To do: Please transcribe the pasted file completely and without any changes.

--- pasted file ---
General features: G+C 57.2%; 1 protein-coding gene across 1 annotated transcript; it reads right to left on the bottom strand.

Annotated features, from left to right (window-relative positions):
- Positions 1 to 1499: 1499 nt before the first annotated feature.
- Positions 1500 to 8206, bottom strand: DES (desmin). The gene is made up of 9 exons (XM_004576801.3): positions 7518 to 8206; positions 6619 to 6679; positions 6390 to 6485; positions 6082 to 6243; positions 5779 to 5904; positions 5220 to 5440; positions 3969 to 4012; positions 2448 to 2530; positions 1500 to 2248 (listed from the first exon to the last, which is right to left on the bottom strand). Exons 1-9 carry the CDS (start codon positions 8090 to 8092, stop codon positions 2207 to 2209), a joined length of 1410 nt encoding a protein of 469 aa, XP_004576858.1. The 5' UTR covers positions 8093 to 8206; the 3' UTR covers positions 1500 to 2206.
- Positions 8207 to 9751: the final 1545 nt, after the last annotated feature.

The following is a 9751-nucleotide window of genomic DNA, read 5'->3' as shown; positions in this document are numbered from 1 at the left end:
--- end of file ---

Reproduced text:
General features: G+C 57.2%; 1 protein-coding gene across 1 annotated transcript; it reads right to left on the bottom strand.

Annotated features, from left to right (window-relative positions):
- Positions 1 to 1499: 1499 nt before the first annotated feature.
- Positions 1500 to 8206, bottom strand: DES (desmin). The gene is made up of 9 exons (XM_004576801.3): positions 7518 to 8206; positions 6619 to 6679; positions 6390 to 6485; positions 6082 to 6243; positions 5779 to 5904; positions 5220 to 5440; positions 3969 to 4012; positions 2448 to 2530; positions 1500 to 2248 (listed from the first exon to the last, which is right to left on the bottom strand). Exons 1-9 carry the CDS (start codon positions 8090 to 8092, stop codon positions 2207 to 2209), a joined length of 1410 nt encoding a protein of 469 aa, XP_004576858.1. The 5' UTR covers positions 8093 to 8206; the 3' UTR covers positions 1500 to 2206.
- Positions 8207 to 9751: the final 1545 nt, after the last annotated feature.

The following is a 9751-nucleotide window of genomic DNA, read 5'->3' as shown; positions in this document are numbered from 1 at the left end: